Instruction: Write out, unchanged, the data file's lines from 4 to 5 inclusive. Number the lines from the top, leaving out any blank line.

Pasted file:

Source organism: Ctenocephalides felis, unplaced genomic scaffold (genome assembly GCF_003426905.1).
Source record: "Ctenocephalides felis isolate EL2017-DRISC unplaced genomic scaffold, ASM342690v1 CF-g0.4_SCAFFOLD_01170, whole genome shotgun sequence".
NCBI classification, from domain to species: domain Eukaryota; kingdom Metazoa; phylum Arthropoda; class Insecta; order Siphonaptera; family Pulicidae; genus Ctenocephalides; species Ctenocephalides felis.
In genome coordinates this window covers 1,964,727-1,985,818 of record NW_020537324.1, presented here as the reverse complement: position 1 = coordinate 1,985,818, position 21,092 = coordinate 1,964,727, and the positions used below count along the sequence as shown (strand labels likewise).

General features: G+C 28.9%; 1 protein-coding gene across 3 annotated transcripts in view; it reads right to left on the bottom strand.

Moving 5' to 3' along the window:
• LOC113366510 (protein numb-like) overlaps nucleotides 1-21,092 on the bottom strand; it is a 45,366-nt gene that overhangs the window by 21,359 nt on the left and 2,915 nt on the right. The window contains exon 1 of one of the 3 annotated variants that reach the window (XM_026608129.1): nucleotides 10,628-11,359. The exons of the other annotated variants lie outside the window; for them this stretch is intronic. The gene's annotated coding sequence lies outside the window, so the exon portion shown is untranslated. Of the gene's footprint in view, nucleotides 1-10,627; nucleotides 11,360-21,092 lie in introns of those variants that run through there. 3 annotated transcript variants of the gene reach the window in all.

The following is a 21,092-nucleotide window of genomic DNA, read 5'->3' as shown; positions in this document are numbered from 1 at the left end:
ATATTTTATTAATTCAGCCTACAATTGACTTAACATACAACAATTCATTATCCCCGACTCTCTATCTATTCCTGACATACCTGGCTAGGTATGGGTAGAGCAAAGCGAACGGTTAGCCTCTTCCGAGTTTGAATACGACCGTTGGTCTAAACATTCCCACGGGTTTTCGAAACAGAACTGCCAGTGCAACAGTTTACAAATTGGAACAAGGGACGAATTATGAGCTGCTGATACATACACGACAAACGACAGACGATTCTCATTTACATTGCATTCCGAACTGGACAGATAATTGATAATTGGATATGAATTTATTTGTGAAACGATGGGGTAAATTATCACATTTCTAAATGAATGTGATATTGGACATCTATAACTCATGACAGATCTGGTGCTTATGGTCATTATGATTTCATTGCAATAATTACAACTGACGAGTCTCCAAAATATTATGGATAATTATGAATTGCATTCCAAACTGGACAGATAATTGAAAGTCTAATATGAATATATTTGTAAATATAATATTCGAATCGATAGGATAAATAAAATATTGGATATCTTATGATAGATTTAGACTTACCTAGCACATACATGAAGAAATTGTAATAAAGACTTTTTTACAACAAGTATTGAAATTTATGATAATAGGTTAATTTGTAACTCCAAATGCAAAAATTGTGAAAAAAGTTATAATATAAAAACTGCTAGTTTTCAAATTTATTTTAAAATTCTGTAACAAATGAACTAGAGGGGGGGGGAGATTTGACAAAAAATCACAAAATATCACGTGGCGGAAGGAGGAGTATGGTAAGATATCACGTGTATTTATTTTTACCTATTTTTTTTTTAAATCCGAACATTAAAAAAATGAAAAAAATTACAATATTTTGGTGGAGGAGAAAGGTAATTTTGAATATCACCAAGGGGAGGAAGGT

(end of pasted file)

In genome coordinates this window covers 1,964,727-1,985,818 of record NW_020537324.1, presented here as the reverse complement: position 1 = coordinate 1,985,818, position 21,092 = coordinate 1,964,727, and the positions used below count along the sequence as shown (strand labels likewise).

General features: G+C 28.9%; 1 protein-coding gene across 3 annotated transcripts in view; it reads right to left on the bottom strand.